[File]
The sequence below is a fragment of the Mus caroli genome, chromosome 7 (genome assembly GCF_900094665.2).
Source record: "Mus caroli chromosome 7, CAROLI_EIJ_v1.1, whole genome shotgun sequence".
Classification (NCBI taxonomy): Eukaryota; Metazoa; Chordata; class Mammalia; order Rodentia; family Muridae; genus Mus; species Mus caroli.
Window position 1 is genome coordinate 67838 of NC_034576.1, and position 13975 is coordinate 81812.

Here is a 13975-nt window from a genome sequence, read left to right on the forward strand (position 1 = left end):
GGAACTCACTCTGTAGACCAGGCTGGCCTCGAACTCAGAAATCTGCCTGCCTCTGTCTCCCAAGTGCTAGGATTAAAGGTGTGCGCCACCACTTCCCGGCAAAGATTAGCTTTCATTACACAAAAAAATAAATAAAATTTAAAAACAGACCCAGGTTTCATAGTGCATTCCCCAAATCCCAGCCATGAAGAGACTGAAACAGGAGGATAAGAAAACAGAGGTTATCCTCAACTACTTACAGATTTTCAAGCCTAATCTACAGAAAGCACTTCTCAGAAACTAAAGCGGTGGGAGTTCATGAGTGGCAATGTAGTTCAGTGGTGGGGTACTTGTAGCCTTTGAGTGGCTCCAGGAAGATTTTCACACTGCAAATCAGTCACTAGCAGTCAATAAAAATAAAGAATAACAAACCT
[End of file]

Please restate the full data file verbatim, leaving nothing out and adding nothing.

The sequence below is a fragment of the Mus caroli genome, chromosome 7 (genome assembly GCF_900094665.2).
Source record: "Mus caroli chromosome 7, CAROLI_EIJ_v1.1, whole genome shotgun sequence".
Classification (NCBI taxonomy): Eukaryota; Metazoa; Chordata; class Mammalia; order Rodentia; family Muridae; genus Mus; species Mus caroli.
Window position 1 is genome coordinate 67838 of NC_034576.1, and position 13975 is coordinate 81812.

Here is a 13975-nt window from a genome sequence, read left to right on the forward strand (position 1 = left end):
GGAACTCACTCTGTAGACCAGGCTGGCCTCGAACTCAGAAATCTGCCTGCCTCTGTCTCCCAAGTGCTAGGATTAAAGGTGTGCGCCACCACTTCCCGGCAAAGATTAGCTTTCATTACACAAAAAAATAAATAAAATTTAAAAACAGACCCAGGTTTCATAGTGCATTCCCCAAATCCCAGCCATGAAGAGACTGAAACAGGAGGATAAGAAAACAGAGGTTATCCTCAACTACTTACAGATTTTCAAGCCTAATCTACAGAAAGCACTTCTCAGAAACTAAAGCGGTGGGAGTTCATGAGTGGCAATGTAGTTCAGTGGTGGGGTACTTGTAGCCTTTGAGTGGCTCCAGGAAGATTTTCACACTGCAAATCAGTCACTAGCAGTCAATAAAAATAAAGAATAACAAACCT